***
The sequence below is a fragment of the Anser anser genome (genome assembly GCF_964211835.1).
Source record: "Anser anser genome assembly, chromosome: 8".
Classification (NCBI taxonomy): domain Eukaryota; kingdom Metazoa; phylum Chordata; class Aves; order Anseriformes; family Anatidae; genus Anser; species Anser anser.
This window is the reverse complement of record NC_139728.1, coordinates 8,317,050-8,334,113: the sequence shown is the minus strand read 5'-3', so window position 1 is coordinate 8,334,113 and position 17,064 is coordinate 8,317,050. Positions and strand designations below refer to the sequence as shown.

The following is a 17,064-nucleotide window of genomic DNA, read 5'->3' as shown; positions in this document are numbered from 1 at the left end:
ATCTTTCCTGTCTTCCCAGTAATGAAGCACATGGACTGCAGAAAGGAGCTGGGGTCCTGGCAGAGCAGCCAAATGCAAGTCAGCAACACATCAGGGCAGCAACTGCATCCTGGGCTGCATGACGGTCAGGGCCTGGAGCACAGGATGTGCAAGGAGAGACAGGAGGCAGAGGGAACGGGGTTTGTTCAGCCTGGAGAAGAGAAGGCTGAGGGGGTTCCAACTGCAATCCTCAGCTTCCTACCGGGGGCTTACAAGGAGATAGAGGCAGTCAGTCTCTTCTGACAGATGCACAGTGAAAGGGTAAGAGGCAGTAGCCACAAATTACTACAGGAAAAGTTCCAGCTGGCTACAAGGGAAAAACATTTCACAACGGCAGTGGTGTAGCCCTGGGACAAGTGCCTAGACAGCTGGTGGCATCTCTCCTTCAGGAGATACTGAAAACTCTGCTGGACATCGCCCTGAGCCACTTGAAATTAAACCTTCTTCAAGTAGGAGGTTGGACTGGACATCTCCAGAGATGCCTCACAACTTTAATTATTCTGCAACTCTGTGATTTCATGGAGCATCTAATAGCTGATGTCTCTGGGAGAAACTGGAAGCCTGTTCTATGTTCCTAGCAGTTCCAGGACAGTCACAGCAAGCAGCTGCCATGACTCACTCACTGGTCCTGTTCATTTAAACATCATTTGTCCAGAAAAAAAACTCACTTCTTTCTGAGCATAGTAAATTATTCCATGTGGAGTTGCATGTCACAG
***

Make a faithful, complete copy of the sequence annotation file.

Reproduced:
The sequence below is a fragment of the Anser anser genome (genome assembly GCF_964211835.1).
Source record: "Anser anser genome assembly, chromosome: 8".
Classification (NCBI taxonomy): domain Eukaryota; kingdom Metazoa; phylum Chordata; class Aves; order Anseriformes; family Anatidae; genus Anser; species Anser anser.
This window is the reverse complement of record NC_139728.1, coordinates 8,317,050-8,334,113: the sequence shown is the minus strand read 5'-3', so window position 1 is coordinate 8,334,113 and position 17,064 is coordinate 8,317,050. Positions and strand designations below refer to the sequence as shown.

The following is a 17,064-nucleotide window of genomic DNA, read 5'->3' as shown; positions in this document are numbered from 1 at the left end:
ATCTTTCCTGTCTTCCCAGTAATGAAGCACATGGACTGCAGAAAGGAGCTGGGGTCCTGGCAGAGCAGCCAAATGCAAGTCAGCAACACATCAGGGCAGCAACTGCATCCTGGGCTGCATGACGGTCAGGGCCTGGAGCACAGGATGTGCAAGGAGAGACAGGAGGCAGAGGGAACGGGGTTTGTTCAGCCTGGAGAAGAGAAGGCTGAGGGGGTTCCAACTGCAATCCTCAGCTTCCTACCGGGGGCTTACAAGGAGATAGAGGCAGTCAGTCTCTTCTGACAGATGCACAGTGAAAGGGTAAGAGGCAGTAGCCACAAATTACTACAGGAAAAGTTCCAGCTGGCTACAAGGGAAAAACATTTCACAACGGCAGTGGTGTAGCCCTGGGACAAGTGCCTAGACAGCTGGTGGCATCTCTCCTTCAGGAGATACTGAAAACTCTGCTGGACATCGCCCTGAGCCACTTGAAATTAAACCTTCTTCAAGTAGGAGGTTGGACTGGACATCTCCAGAGATGCCTCACAACTTTAATTATTCTGCAACTCTGTGATTTCATGGAGCATCTAATAGCTGATGTCTCTGGGAGAAACTGGAAGCCTGTTCTATGTTCCTAGCAGTTCCAGGACAGTCACAGCAAGCAGCTGCCATGACTCACTCACTGGTCCTGTTCATTTAAACATCATTTGTCCAGAAAAAAAACTCACTTCTTTCTGAGCATAGTAAATTATTCCATGTGGAGTTGCATGTCACAG